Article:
“The conductor’s plaint . . . . wasn’t that it was unjust to take jobs from men and give them to machines, but that the machines didn’t do nearly as many human things as good designers could have made them do.” (219).
“. . . battle-wise eyes . . .” (220).
“Sarge, what was the best piece you ever had?”
“A little redheaded half-Swede, half-Egyptian in Farafangana,”
“Boy! I hope that’s where they send me.”
“That much of a fine old American military tradition . . . . send me where the tail is.” (222).
“‘Finnerty was right,’ she sobbed. ‘All you need is something stainless steel, shaped
like a woman, covered with sponge rubber, and heated to body temperature.’” (216).
“A policeman dismounted from the back of the shiny black vehicle and waved a riot gun at Paul. “All right, all right, no loitering there!”
Paul started to move on, lingering an instant longer for a glimpse of the prisoner, who sat deep in the wagon’s dark interior, misty, futile, between two more men with riot guns.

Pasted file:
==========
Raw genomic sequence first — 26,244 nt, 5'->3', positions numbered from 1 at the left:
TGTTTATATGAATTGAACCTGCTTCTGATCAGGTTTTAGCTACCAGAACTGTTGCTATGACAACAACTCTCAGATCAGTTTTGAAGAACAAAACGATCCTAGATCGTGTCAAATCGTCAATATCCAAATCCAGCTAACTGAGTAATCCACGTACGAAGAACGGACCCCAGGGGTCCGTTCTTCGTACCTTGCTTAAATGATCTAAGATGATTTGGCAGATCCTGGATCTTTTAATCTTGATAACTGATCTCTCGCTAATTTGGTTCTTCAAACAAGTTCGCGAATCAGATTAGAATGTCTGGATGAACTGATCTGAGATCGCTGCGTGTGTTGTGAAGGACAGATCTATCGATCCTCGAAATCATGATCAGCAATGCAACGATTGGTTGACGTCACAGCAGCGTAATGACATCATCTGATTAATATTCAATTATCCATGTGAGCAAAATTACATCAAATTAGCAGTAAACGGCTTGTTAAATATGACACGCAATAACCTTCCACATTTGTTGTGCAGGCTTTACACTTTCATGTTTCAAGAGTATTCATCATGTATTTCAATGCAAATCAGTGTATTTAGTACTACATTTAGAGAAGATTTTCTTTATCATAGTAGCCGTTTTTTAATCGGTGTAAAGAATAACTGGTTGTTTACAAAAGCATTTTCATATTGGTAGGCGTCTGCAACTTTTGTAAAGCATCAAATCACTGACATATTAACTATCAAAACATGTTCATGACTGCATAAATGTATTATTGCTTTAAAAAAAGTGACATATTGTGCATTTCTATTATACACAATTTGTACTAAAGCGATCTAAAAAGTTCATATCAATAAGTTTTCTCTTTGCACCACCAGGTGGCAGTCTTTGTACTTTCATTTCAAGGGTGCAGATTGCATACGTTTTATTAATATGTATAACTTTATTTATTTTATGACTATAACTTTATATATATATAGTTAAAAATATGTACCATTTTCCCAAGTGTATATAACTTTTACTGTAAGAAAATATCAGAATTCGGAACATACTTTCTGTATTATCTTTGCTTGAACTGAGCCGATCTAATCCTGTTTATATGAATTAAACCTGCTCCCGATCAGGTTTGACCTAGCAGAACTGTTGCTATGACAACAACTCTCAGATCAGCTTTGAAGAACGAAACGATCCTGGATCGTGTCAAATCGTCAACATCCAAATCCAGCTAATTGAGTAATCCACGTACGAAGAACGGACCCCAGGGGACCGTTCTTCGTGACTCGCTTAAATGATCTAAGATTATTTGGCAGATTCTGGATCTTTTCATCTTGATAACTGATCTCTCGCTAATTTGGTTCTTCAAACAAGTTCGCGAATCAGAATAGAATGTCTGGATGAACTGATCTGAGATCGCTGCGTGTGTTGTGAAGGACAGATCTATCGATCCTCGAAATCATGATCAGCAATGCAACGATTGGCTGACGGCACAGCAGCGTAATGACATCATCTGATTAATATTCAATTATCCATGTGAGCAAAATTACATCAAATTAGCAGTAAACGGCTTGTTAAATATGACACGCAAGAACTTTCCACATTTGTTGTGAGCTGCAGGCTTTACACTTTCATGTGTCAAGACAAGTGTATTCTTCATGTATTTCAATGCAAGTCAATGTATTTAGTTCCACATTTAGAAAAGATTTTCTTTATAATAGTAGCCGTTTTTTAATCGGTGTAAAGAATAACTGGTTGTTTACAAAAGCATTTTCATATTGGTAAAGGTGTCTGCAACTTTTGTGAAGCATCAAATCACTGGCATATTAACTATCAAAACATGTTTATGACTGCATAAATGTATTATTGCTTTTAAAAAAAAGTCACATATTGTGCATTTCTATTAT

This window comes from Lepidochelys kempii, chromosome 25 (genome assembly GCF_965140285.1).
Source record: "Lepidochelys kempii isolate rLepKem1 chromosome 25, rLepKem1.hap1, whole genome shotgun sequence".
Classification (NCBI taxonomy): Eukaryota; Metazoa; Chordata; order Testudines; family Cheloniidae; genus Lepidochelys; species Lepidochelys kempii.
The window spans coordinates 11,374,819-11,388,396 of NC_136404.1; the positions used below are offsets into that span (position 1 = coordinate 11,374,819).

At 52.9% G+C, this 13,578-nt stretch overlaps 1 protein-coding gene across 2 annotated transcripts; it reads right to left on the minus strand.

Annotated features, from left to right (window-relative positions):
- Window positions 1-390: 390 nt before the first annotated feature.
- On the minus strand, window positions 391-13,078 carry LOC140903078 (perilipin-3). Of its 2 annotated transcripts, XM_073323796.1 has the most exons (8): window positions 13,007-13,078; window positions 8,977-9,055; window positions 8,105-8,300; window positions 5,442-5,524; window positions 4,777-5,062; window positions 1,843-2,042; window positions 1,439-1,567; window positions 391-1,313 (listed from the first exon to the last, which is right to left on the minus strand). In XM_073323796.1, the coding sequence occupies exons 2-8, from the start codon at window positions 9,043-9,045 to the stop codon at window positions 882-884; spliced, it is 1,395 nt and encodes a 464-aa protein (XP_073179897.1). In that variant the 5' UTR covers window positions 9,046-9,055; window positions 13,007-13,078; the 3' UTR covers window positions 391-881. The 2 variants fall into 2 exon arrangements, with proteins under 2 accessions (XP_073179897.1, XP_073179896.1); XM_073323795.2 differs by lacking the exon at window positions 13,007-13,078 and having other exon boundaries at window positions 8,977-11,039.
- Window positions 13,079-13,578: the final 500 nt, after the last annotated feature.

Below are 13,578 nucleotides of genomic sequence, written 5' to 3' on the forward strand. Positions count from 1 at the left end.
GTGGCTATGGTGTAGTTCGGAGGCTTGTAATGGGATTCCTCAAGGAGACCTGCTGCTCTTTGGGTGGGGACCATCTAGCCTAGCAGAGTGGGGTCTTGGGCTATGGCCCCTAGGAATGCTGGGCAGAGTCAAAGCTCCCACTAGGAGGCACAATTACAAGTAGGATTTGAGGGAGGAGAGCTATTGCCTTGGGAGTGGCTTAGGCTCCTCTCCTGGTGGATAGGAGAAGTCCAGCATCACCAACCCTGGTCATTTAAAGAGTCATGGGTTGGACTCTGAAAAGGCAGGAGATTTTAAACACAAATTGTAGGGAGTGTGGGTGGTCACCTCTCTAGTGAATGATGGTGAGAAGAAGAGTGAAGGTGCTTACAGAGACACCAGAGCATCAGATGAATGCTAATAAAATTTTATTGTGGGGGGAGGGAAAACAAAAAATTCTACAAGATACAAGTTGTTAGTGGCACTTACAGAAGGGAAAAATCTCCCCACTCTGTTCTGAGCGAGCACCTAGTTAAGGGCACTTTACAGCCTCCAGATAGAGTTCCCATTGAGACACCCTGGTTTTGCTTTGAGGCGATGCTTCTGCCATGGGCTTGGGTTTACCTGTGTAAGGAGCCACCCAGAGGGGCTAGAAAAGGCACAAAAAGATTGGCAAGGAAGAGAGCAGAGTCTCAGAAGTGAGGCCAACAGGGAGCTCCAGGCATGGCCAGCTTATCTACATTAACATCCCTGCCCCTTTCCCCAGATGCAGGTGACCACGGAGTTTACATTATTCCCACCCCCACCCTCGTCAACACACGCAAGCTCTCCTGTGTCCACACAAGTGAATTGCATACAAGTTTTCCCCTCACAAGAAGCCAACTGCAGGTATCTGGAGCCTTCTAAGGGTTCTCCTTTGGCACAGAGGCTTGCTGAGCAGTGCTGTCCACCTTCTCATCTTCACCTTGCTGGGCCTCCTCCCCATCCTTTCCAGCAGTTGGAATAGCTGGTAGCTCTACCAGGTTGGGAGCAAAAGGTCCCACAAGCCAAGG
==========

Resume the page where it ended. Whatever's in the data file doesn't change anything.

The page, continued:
“Go on, beat it!” shouted the policeman at Paul again.
Paul couldn’t believe that the man would actually loose his terrible hail of buckshot on a loiterer, and so loitered a moment longer. His awe of the riot gun’s yawning bore was tempered by his eagerness to see someone who had made a worse botch of getting along in society than he had.” (229-30).
“The Dutch, its paneling antiqued by the condensation from breaths of generations of adolescent alcoholics, was packed and noisy, and in almost every hand was the drink fashionable that season, benedictine and Pluto water, with a sprig of mint.” (238).
Dr. Edmond L. Harrison: “Here you are at a crossroads, my boy. You’re lucky. Not many crossroads left for people. Nothing but one-way streets with cliffs on both sides.” (241).